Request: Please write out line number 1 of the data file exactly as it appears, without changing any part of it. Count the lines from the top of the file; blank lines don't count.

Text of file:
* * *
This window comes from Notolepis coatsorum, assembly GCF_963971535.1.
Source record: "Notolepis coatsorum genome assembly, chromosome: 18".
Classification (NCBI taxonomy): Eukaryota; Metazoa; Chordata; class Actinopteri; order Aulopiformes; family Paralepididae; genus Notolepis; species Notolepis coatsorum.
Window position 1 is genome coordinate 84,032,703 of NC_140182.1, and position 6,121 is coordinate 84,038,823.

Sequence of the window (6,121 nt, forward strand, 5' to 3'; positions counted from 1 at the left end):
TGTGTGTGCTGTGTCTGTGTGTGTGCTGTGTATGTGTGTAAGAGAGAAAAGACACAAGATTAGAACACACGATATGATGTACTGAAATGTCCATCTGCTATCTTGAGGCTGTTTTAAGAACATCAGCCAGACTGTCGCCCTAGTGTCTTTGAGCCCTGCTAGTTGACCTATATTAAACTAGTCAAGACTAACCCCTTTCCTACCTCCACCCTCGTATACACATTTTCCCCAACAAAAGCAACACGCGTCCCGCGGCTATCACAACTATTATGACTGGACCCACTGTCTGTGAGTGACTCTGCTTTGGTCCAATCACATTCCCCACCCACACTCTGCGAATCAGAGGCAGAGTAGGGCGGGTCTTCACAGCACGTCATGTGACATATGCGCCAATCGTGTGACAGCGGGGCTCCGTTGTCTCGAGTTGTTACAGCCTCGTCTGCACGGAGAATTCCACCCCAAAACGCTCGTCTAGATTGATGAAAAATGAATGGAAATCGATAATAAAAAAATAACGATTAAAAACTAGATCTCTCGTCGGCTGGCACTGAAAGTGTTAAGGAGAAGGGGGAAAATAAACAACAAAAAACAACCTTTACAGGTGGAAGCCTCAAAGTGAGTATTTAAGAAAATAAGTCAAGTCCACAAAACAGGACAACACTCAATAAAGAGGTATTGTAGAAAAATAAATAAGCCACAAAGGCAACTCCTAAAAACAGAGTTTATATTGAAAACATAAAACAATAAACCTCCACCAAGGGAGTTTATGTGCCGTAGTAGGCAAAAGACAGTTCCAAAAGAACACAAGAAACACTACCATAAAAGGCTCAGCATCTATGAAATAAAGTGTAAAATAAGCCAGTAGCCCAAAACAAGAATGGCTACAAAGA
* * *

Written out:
This window comes from Notolepis coatsorum, assembly GCF_963971535.1.